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Cardboard Piano

a Drama
by Hansol Jung

COMPANY : Actor's Express [WEBSITE]
VENUE : Actor's Express [WEBSITE]
ID# 5174

SHOWING : November 11, 2017 - December 03, 2017



New Year’s Eve 1999. In a remote northern Ugandan village, two girls – one, a local villager and the other, the daughter of American missionaries – sneak into the local church to hold a makeshift wedding for themselves. When their idyllic reverie is interrupted by a boy soldier fleeing the atrocities of war, the girls are thrust into a chain of events will change their lives forever.

Director Karen Robinson
Cast Isake Akanke
Chris Ashley Anderson
Pika/Francis Stephen Ruffin
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Pika, Paul, and Marry
by playgoer
Sunday, November 12, 2017
Hansol Jung’s "Cardboard Piano" covers some of the same ground as Danai Gurira’s "Eclipsed," showing us the effects of civil war on African child soldiers. Whereas Ms. Gurira’s play focuses on the wives of a rebel commander, Ms. Jung’s play focuses on the interaction between a white Christian missionaries’ daughter and an African child soldier who has been physically assaulted by a rebel commander. It has more of the feel of fiction than does "Eclipsed," relying as it does on the symbol of a cardboard piano.

The introduction of the idea of a miniature cardboard piano occurs at a quiet spot in the action-filled first act. At first, it seems like a fairly pallid emblem for humankind’s ability to fix things. Its repetition (with variation) in the second act has more power, reinforced by the physical manifestation of a cardboard piano late in the act. But it all has the artificial feel of a well-told story, with a bit of LGBT moralizing to top it off.

The play takes place in two acts, 14 and a half years apart. The three main characters of the first act (Chris, Adiel, and Pika) are supposed to be teenagers. In the second act, the same three actors appear, but as older individuals. Casting for this sort of show is problematic, and Actor’s Express hasn’t successfully navigated the problem. The actors are obviously older than teenagers in the first act, yet aren’t quite old enough in the second act.

Nor does Kat Conley’s set navigate the 14.5 year gap well. In the first act, we’re supposedly inside a church with a hole blasted in its roof. That’s not what we see. The brick back wall has windows with prison bars and a door. It looks like we’re in a courtyard, an effect strengthened by the sideways benches and blanket on the ground at the start, as if for a refugee’s shelter or a nighttime picnic. The "hole" in the roof is clearly an empty window frame inside a suspended structure resembling roof trusses and a skylight. It’s functional, but that’s about it. Rebecca Makus’ dim lighting suggests an outside setting.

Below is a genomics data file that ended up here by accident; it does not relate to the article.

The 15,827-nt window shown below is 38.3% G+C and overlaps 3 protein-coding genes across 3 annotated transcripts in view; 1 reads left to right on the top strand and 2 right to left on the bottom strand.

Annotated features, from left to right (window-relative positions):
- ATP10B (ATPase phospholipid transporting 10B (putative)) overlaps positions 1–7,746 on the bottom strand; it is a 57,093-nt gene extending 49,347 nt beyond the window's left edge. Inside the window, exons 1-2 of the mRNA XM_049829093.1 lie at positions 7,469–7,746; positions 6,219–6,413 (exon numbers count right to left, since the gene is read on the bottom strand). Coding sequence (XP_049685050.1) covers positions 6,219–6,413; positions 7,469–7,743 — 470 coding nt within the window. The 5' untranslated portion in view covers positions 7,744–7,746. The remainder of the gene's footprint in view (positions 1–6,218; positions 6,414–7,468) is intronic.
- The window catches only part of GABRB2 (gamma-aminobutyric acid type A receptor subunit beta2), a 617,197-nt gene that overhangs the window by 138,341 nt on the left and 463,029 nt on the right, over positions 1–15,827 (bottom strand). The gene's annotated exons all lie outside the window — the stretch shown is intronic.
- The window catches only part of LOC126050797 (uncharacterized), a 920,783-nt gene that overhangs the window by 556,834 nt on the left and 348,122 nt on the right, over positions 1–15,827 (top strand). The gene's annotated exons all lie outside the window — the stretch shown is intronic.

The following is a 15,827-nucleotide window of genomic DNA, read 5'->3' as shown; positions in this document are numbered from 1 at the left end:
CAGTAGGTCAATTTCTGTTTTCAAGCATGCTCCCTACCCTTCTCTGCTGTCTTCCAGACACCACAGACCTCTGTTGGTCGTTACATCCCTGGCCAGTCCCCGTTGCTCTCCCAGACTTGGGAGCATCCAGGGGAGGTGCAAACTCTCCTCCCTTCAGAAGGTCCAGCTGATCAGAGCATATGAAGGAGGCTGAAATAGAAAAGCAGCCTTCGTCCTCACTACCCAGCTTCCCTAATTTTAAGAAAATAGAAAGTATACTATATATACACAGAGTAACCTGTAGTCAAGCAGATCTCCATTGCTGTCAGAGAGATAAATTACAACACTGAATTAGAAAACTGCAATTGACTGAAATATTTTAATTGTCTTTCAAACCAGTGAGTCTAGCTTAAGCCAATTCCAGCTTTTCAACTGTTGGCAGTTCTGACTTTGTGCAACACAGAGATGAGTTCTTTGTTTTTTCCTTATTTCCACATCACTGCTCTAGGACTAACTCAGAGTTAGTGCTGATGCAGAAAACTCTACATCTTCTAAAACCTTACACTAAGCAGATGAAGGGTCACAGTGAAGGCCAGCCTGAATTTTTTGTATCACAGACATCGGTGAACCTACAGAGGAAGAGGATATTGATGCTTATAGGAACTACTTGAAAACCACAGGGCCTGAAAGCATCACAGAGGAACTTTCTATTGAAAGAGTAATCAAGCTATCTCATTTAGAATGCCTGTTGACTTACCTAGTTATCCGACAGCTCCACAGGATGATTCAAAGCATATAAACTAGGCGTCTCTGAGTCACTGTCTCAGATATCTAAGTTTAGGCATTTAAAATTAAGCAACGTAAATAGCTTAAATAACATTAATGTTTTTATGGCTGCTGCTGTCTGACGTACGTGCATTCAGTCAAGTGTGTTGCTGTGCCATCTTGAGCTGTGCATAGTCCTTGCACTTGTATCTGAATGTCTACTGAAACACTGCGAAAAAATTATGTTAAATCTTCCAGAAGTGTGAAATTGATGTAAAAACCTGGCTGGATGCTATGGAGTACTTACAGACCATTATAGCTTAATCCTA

In the second act, the prison bars have been replaced with windows, a skylight has been installed in the roof, and the lockable door has been replaced with louvered folding doors. With a pulpit and with benches and with brighter lighting, it looks more like the inside of a church. Still, the louvered doors give the impression of an entrance from one room to another, while the windows in the same wall suggest the door is to the outside. Architecturally, the set doesn’t make a lot of sense.

The thrust stage, with audience on three sides, also presents blocking problems. Director Karen Robinson has staged most scenes with a stationary actor whose back is toward one section of the audience almost the whole time. I assume Ashley Anderson (playing Chris, the missionaries’ daughter) has a face, but I could hardly tell in the first act from my position in the audience. It’s jarring that only the curtain call has been staged to take the full audience into account. Actors bow on the diagonal to one side of the audience (but pretty clearly visible to everyone), then cross the stage to bow in the opposite direction. If only the entire play had been blocked with the same considerations!

Sydney Lenoir Roberts’ costumes are fine, lending a more youthful air to the actors in the first act than in the second, but costumes can’t take the place of age-appropriate actors inhabiting them. David Sterrit’s fight choreography is more than fine, adding real excitement to the first act. Jan Wikstrom’s dialect coaching has helped create believable African-inflected speech patterns that aren’t difficult for American ears to understand (although Rob Demery’s consistent pronunciation of "soldier" as three syllables in both acts doesn’t make enough of a distinction between the two roles he is playing). Ryan Bradburn’s special make-up, on the other hand, isn’t altogether successful. Ms. Jung’s script calls for two actors to show the effects of having had an ear cut off, and that’s just not possible in any realistic manner.

Performances are generally good, taking into account that only one actor (Mr. Demery) is an appropriate age for his characters in the two acts. Ashley Anderson has gamine-like coltishness in the first act as Chris, transitioning to a more somber 30-year-old in the second. Isake Akanke is a charming presence in both acts, and Stephen Ruffin plays teens in both acts with innocence and heartbreaking emotion. Rob Demery is a commanding presence, as a rebel commander in the first act and a preacher in the second act, but fails to seem believable in his big emotional breakdown in act two. That adds to the impression that this story is a playwright’s fiction.

Hymn singing starts both acts and ends the show. Dr. Oral Moses, the musical director, has gotten fairly good balance among the four voices, but has the singers take a unison breath in the middle of a phrase that throws off the syntax. It’s another touch of artificiality that firmly grounds this production in the realm of neatly tied-up fiction. [POST A COMMENT REGARDING THIS REVIEW]


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